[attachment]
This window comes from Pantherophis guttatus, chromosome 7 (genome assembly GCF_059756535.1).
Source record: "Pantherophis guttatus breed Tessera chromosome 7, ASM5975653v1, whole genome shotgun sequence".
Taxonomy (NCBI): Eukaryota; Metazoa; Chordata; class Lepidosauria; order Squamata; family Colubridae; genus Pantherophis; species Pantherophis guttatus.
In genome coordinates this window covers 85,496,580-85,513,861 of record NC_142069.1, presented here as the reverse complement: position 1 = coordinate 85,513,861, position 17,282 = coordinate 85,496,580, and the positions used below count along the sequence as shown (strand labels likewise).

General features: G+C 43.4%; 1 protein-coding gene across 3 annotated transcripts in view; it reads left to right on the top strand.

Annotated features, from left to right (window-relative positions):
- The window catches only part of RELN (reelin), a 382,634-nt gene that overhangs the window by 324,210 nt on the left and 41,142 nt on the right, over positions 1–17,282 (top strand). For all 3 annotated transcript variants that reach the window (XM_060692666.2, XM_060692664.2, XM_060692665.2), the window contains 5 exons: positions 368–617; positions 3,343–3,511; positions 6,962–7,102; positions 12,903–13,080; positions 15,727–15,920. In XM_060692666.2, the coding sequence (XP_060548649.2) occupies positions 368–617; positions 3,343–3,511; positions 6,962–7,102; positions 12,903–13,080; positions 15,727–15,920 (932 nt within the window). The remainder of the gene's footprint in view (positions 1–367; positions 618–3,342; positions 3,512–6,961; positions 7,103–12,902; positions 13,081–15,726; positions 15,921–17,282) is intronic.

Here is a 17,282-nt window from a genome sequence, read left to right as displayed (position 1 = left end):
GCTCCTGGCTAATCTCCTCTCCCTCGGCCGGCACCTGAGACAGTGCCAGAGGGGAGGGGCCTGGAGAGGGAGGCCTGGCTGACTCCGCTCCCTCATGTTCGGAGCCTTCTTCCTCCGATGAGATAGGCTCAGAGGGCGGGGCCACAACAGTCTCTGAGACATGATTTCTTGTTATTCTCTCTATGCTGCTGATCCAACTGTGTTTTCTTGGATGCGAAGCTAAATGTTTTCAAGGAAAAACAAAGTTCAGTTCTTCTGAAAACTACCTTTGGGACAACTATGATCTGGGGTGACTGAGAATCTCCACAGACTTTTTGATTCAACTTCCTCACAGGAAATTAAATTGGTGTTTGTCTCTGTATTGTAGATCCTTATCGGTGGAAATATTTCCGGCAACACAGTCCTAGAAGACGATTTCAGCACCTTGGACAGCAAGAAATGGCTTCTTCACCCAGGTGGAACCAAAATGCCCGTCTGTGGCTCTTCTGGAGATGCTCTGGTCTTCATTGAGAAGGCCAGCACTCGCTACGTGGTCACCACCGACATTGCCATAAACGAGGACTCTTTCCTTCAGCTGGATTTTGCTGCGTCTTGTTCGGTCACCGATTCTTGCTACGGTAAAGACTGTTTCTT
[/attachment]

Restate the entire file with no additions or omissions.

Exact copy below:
This window comes from Pantherophis guttatus, chromosome 7 (genome assembly GCF_059756535.1).
Source record: "Pantherophis guttatus breed Tessera chromosome 7, ASM5975653v1, whole genome shotgun sequence".
Taxonomy (NCBI): Eukaryota; Metazoa; Chordata; class Lepidosauria; order Squamata; family Colubridae; genus Pantherophis; species Pantherophis guttatus.
In genome coordinates this window covers 85,496,580-85,513,861 of record NC_142069.1, presented here as the reverse complement: position 1 = coordinate 85,513,861, position 17,282 = coordinate 85,496,580, and the positions used below count along the sequence as shown (strand labels likewise).

General features: G+C 43.4%; 1 protein-coding gene across 3 annotated transcripts in view; it reads left to right on the top strand.

Annotated features, from left to right (window-relative positions):
- The window catches only part of RELN (reelin), a 382,634-nt gene that overhangs the window by 324,210 nt on the left and 41,142 nt on the right, over positions 1–17,282 (top strand). For all 3 annotated transcript variants that reach the window (XM_060692666.2, XM_060692664.2, XM_060692665.2), the window contains 5 exons: positions 368–617; positions 3,343–3,511; positions 6,962–7,102; positions 12,903–13,080; positions 15,727–15,920. In XM_060692666.2, the coding sequence (XP_060548649.2) occupies positions 368–617; positions 3,343–3,511; positions 6,962–7,102; positions 12,903–13,080; positions 15,727–15,920 (932 nt within the window). The remainder of the gene's footprint in view (positions 1–367; positions 618–3,342; positions 3,512–6,961; positions 7,103–12,902; positions 13,081–15,726; positions 15,921–17,282) is intronic.

Here is a 17,282-nt window from a genome sequence, read left to right as displayed (position 1 = left end):
GCTCCTGGCTAATCTCCTCTCCCTCGGCCGGCACCTGAGACAGTGCCAGAGGGGAGGGGCCTGGAGAGGGAGGCCTGGCTGACTCCGCTCCCTCATGTTCGGAGCCTTCTTCCTCCGATGAGATAGGCTCAGAGGGCGGGGCCACAACAGTCTCTGAGACATGATTTCTTGTTATTCTCTCTATGCTGCTGATCCAACTGTGTTTTCTTGGATGCGAAGCTAAATGTTTTCAAGGAAAAACAAAGTTCAGTTCTTCTGAAAACTACCTTTGGGACAACTATGATCTGGGGTGACTGAGAATCTCCACAGACTTTTTGATTCAACTTCCTCACAGGAAATTAAATTGGTGTTTGTCTCTGTATTGTAGATCCTTATCGGTGGAAATATTTCCGGCAACACAGTCCTAGAAGACGATTTCAGCACCTTGGACAGCAAGAAATGGCTTCTTCACCCAGGTGGAACCAAAATGCCCGTCTGTGGCTCTTCTGGAGATGCTCTGGTCTTCATTGAGAAGGCCAGCACTCGCTACGTGGTCACCACCGACATTGCCATAAACGAGGACTCTTTCCTTCAGCTGGATTTTGCTGCGTCTTGTTCGGTCACCGATTCTTGCTACGGTAAAGACTGTTTCTT